By Gina Meredith
Two years ago I took a class called, “Ecological Anthropology,” which is about the relationship between humans and their environments. Specifically, it looks at how humans are (or are not) adapting to the effects of climate change around the world. It is a fascinating and complicated subject that had me looking closely at many of my personal choices and their contributing effects.
In an effort to make a modest improvement, I rode my bike to school, which really IS uphill both ways and it rekindled my enthusiasm for this mode of transportation. When it came time to write a final paper, I chose to combine what I was learning with my bike-love, tapping out several pages that became “Changing the Climate, one Ride at a Time.” The following is an excerpt of the reality check that came at the end of the paper. I believe in the power of the reality check, especially when broaching the subject of sustainability since there are so many variables to consider. The best that I can hope for is that it will encourage a pause for thought and perhaps even inspire some of you to take to the lanes, trails and roads on your own silver steed.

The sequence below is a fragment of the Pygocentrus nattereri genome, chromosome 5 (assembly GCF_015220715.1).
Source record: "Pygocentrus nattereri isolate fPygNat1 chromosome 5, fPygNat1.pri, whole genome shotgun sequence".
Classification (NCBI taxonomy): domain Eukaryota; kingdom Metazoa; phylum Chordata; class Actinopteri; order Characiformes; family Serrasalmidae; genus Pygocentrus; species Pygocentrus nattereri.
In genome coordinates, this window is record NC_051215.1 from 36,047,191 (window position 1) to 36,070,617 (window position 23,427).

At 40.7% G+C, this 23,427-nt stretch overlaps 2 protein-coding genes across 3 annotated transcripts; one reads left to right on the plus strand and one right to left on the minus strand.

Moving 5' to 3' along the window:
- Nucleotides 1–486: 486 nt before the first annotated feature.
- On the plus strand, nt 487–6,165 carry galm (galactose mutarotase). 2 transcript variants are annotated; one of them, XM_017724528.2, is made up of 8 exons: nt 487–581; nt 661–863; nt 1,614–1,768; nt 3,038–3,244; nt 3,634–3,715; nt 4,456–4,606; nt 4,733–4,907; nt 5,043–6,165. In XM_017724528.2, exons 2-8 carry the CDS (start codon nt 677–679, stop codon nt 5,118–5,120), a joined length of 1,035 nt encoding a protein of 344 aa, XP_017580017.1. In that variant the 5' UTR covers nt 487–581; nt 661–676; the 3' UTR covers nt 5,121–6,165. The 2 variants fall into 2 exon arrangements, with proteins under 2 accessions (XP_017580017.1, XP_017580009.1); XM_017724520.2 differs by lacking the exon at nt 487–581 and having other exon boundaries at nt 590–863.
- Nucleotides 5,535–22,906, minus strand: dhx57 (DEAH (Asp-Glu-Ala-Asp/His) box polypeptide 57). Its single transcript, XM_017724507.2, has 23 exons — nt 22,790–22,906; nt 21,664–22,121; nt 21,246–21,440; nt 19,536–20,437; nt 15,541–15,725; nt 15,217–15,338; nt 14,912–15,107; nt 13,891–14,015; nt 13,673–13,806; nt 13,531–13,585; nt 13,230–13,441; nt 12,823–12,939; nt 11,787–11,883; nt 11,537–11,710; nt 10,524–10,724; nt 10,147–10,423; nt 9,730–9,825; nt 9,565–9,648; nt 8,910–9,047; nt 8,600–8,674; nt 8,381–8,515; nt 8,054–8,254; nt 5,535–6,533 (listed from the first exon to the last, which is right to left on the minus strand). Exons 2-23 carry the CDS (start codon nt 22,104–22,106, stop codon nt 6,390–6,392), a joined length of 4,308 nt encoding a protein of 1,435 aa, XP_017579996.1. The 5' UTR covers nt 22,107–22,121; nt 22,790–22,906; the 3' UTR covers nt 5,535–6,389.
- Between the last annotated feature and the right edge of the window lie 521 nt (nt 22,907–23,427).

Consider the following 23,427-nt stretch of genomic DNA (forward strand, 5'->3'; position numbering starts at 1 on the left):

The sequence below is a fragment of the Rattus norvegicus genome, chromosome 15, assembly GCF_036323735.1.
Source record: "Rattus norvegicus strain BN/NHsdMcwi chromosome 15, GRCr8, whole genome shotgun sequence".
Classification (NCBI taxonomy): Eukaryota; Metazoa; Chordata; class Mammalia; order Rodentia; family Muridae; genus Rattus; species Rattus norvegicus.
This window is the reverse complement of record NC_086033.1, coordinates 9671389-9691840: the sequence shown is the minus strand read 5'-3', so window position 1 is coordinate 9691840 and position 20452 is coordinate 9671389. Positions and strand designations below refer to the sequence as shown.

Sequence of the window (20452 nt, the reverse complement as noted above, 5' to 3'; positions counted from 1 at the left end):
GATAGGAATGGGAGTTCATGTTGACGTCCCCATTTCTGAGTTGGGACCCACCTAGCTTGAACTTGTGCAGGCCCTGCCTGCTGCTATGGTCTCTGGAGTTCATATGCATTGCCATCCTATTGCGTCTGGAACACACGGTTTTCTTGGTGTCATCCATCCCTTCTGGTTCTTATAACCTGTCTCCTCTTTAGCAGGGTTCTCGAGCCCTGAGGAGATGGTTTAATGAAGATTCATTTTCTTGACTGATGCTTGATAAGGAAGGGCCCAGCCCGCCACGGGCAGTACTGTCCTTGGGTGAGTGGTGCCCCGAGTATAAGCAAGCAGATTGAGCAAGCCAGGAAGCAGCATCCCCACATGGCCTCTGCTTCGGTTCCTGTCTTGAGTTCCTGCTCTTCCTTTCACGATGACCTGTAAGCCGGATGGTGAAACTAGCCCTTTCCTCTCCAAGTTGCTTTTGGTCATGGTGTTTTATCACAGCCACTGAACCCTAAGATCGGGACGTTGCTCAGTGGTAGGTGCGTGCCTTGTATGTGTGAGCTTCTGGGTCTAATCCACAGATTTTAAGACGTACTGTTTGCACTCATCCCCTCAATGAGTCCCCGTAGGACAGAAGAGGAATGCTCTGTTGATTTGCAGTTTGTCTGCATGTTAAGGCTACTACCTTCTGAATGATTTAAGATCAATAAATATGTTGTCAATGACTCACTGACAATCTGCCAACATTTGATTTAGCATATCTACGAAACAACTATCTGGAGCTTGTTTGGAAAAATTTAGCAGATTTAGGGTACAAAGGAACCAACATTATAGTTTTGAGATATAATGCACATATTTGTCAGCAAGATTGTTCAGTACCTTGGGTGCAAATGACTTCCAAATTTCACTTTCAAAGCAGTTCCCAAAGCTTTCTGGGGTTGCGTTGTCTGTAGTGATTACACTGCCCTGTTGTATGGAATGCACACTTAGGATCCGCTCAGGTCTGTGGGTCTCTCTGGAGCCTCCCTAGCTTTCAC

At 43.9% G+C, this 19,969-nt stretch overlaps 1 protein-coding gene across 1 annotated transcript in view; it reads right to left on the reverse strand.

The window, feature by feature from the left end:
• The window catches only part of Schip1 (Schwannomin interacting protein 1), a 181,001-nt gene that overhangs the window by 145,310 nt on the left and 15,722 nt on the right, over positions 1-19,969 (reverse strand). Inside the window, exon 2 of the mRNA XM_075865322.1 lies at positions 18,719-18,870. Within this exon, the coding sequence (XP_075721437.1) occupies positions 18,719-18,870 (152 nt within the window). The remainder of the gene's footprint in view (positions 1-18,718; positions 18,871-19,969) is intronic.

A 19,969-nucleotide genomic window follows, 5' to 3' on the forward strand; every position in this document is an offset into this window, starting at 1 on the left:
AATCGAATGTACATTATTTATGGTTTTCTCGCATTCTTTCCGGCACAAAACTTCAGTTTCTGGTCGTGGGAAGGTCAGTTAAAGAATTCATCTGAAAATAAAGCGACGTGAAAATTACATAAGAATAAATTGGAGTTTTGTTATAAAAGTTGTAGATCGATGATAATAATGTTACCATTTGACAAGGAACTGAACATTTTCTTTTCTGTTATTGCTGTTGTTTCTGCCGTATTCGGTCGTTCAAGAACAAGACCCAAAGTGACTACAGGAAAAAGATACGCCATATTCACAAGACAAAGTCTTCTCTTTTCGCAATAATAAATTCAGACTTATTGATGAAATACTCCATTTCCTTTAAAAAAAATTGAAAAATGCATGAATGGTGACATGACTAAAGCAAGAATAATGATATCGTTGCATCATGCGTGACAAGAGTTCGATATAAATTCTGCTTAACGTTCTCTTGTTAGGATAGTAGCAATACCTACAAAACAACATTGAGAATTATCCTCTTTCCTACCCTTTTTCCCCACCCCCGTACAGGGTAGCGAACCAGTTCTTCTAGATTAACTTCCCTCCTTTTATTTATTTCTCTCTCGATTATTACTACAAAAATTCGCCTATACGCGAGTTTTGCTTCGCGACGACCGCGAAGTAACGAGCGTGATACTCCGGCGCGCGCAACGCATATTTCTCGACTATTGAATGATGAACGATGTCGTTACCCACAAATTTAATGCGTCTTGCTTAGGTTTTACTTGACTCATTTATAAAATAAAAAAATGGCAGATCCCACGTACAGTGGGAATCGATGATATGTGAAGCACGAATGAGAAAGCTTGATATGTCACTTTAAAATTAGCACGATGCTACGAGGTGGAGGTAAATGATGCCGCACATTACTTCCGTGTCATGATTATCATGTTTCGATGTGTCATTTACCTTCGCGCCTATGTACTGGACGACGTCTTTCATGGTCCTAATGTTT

“Will choosing to ride a bike change the trajectory of the climate and ease anyone’s suffering as they face rising water levels, stronger storms, or migration because their farm land has become a desert? No; even if everyone in Bend, OR rode a bike for every trip, every day, the contribution to the pool of energy and resources that would be saved would be less than a drop- it would be more like a single particle in a misty fog of effort. But here’s the funny thing about fog- it is the mist and fog that rolls in along the coasts that feeds the Redwoods. As the moisture coalesces on the tree’s bracts, it forms droplets and those gather to become a water source that is sufficient to sustain these giants. What begins as a mist becomes something of consequence. So it is with all of our efforts to reduce our energy and resource consumption, no matter how small; the savings collect and join with the larger efforts until our joint attitude and behavior changes, magnified by our vast, global numbers, can begin to slow and perhaps even arrest the velocity of the climate trajectory. Ultimately, it matters; it all matters.
I’ve just been invited to go down to the pub for a beer. It’s a lovely evening… I think I’ll ride my bike.”